Want to be able to unblock that sink that won't drain? Or like the idea of being self employed? Whether you’re hoping to embark on a full time career as a tradesperson or just need to pick up some DIY skills to use in the home, a plumbing course will equip you with the knowledge you need.
Different types for different pipes
Depending on what you want to get out of the course, you can learn all about plumbing at many different levels. If it's a career you're after, have a look at plumbing apprenticeships or courses with recognised professional qualifications. However, if you just want a bit of an introduction, there are many part time evening courses that will teach you how to do the basics.
There are also plumbing courses for builders already working in the construction industry who want to master some new skills but already have a broad knowledge of the subject.
Getting your hands dirty
Being a plumber is not a job for the faint hearted. You may have to work on people’s toilets and kitchen U-bends, digging out unpleasant material, so it's worth thinking about whether you're cut out for this before embarking on professional training.
Even if you're just learning to be more handy around the house, you can expect to get your hands dirty on your course as it's a very practical subject, where you will learn by doing rather than jotting down reams of notes.
There's a lot of specialist knowledge required in plumbing and you'll be learning how to use different tools to do different jobs. You will also touch on health and safety to ensure that you're not putting yourself or others at risk in using such tools.
Knowing your measurements is integral to good plumbing too and you will learn how to ensure everything adds up and fits perfectly. This might involve working with a tape measure or a spirit level, which sounds simple enough but if you get things even an inch out, there could be water everywhere, so it's important to master.
Down the drain
One thing plumbers have to do a lot of is unblocking. Whether it's a toilet overflowing because something is caught in the pipes or a sink that's had too much food shoved down the plug and is starting to smell. While this seems a pretty disgusting part of the job, it can actually be quite interesting since you'd be surprised what you might find. Common things that have been found in plumbing systems include toys, underwear and bathroom toiletries. However, one of the most popular things plumbers are asked to pull out of drains are engagement rings!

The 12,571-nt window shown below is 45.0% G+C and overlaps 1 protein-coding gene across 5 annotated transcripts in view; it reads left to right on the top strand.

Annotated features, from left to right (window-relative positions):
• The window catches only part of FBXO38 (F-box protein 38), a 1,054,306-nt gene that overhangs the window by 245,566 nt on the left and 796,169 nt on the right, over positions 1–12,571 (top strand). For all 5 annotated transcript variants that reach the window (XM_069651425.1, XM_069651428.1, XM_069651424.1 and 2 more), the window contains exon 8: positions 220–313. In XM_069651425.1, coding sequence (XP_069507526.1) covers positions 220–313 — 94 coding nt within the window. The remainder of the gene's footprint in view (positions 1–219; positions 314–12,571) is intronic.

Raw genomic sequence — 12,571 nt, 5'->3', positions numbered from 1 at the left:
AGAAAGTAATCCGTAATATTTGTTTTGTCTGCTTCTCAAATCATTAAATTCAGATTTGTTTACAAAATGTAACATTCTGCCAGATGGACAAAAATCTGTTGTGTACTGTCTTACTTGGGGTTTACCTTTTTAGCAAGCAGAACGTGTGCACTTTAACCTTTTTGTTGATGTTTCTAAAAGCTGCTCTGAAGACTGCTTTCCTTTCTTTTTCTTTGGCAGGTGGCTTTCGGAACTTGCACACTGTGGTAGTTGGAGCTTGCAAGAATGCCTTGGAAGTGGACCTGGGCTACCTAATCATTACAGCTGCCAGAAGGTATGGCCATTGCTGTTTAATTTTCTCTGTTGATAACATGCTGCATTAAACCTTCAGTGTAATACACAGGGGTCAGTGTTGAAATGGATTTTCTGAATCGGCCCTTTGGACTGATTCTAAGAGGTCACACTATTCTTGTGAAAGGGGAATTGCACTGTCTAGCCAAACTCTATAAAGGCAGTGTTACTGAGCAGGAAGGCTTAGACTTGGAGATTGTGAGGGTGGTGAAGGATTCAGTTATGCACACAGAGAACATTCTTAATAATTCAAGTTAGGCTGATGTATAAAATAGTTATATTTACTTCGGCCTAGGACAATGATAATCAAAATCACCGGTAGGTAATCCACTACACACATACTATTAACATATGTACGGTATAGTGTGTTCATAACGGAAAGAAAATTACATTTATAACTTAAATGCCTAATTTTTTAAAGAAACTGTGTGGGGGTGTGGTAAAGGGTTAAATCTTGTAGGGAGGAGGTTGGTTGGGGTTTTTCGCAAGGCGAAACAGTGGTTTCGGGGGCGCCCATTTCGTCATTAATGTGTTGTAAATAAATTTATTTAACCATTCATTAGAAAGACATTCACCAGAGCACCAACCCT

Things you'll hear on a plumbing course
Stop cock - this is the name given to an isolating tap valve which can turn water off at the mains and stop it entering a building.
Washer - in order to create a water tight seal, a plumber will use round rubber fittings between metal. These are called washers.
Trap - a trap is the name given to the pipe under the sink that carries away waste water.
Airlock - an airlock is caused when air gets trapped in a pipe. It might create unusual noises and stop radiators from functioning properly.
Cistern - this is the name given to a tank used for storing water (there's one behind your loo!).
Impress your fellow plumbers
Plumbing as we know it came about in the 1800s when cities began to become more densely populated however the history of plumbing is quite interesting…
- Back in the Roman times, plumbing pipes were made of lead. They're now mostly copper to avoid lead poisoning through water.
- In the 16th century pipes would sometimes be made of wood.
- In 1885, Thomas Twyford invented the flushing toilet as we know it today. Though it was the result of lots of different flush developments, this was the first single piece one.
- Thomas Crapper is one of the most famous plumbers in the UK as he and his plumbing company made the flushing toilet popular and he also invented the ballcock.
- King George II died falling off a toilet in 1760.